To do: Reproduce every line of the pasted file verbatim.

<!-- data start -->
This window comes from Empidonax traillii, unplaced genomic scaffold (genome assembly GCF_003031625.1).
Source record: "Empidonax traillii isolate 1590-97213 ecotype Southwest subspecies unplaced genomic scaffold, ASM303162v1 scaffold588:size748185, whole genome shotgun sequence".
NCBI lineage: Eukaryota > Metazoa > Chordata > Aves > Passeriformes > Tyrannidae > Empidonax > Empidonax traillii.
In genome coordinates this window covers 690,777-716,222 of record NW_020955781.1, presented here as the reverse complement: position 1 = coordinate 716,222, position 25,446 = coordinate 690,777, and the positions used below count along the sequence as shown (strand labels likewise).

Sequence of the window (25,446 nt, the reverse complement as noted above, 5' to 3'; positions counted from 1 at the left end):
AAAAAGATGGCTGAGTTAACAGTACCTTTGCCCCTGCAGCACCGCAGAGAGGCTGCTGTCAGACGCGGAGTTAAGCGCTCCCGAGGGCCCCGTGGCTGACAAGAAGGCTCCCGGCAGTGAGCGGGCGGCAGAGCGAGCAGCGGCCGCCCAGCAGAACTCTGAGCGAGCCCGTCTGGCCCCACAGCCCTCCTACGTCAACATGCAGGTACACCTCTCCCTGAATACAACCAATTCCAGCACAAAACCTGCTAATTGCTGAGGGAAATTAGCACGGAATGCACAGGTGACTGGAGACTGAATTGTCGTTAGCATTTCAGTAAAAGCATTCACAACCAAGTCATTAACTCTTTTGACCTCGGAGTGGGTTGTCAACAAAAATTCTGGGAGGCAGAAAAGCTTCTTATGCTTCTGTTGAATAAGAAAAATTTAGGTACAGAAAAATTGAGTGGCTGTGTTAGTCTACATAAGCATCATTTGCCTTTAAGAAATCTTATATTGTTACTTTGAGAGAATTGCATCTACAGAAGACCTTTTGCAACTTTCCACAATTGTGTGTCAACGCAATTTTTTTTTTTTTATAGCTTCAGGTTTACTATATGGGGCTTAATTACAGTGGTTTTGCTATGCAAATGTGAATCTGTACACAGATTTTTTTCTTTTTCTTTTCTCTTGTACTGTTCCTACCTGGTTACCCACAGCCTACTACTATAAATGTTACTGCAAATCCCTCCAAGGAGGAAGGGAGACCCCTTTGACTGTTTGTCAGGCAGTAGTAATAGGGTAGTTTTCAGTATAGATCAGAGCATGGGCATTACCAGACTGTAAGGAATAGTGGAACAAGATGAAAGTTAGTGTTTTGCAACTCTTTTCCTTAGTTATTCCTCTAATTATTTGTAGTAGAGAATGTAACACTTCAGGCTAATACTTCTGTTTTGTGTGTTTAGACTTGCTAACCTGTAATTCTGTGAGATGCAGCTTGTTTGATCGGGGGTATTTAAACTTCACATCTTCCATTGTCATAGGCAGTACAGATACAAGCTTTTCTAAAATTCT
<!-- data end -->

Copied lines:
This window comes from Empidonax traillii, unplaced genomic scaffold (genome assembly GCF_003031625.1).
Source record: "Empidonax traillii isolate 1590-97213 ecotype Southwest subspecies unplaced genomic scaffold, ASM303162v1 scaffold588:size748185, whole genome shotgun sequence".
NCBI lineage: Eukaryota > Metazoa > Chordata > Aves > Passeriformes > Tyrannidae > Empidonax > Empidonax traillii.
In genome coordinates this window covers 690,777-716,222 of record NW_020955781.1, presented here as the reverse complement: position 1 = coordinate 716,222, position 25,446 = coordinate 690,777, and the positions used below count along the sequence as shown (strand labels likewise).

Sequence of the window (25,446 nt, the reverse complement as noted above, 5' to 3'; positions counted from 1 at the left end):
AAAAAGATGGCTGAGTTAACAGTACCTTTGCCCCTGCAGCACCGCAGAGAGGCTGCTGTCAGACGCGGAGTTAAGCGCTCCCGAGGGCCCCGTGGCTGACAAGAAGGCTCCCGGCAGTGAGCGGGCGGCAGAGCGAGCAGCGGCCGCCCAGCAGAACTCTGAGCGAGCCCGTCTGGCCCCACAGCCCTCCTACGTCAACATGCAGGTACACCTCTCCCTGAATACAACCAATTCCAGCACAAAACCTGCTAATTGCTGAGGGAAATTAGCACGGAATGCACAGGTGACTGGAGACTGAATTGTCGTTAGCATTTCAGTAAAAGCATTCACAACCAAGTCATTAACTCTTTTGACCTCGGAGTGGGTTGTCAACAAAAATTCTGGGAGGCAGAAAAGCTTCTTATGCTTCTGTTGAATAAGAAAAATTTAGGTACAGAAAAATTGAGTGGCTGTGTTAGTCTACATAAGCATCATTTGCCTTTAAGAAATCTTATATTGTTACTTTGAGAGAATTGCATCTACAGAAGACCTTTTGCAACTTTCCACAATTGTGTGTCAACGCAATTTTTTTTTTTTTATAGCTTCAGGTTTACTATATGGGGCTTAATTACAGTGGTTTTGCTATGCAAATGTGAATCTGTACACAGATTTTTTTCTTTTTCTTTTCTCTTGTACTGTTCCTACCTGGTTACCCACAGCCTACTACTATAAATGTTACTGCAAATCCCTCCAAGGAGGAAGGGAGACCCCTTTGACTGTTTGTCAGGCAGTAGTAATAGGGTAGTTTTCAGTATAGATCAGAGCATGGGCATTACCAGACTGTAAGGAATAGTGGAACAAGATGAAAGTTAGTGTTTTGCAACTCTTTTCCTTAGTTATTCCTCTAATTATTTGTAGTAGAGAATGTAACACTTCAGGCTAATACTTCTGTTTTGTGTGTTTAGACTTGCTAACCTGTAATTCTGTGAGATGCAGCTTGTTTGATCGGGGGTATTTAAACTTCACATCTTCCATTGTCATAGGCAGTACAGATACAAGCTTTTCTAAAATTCT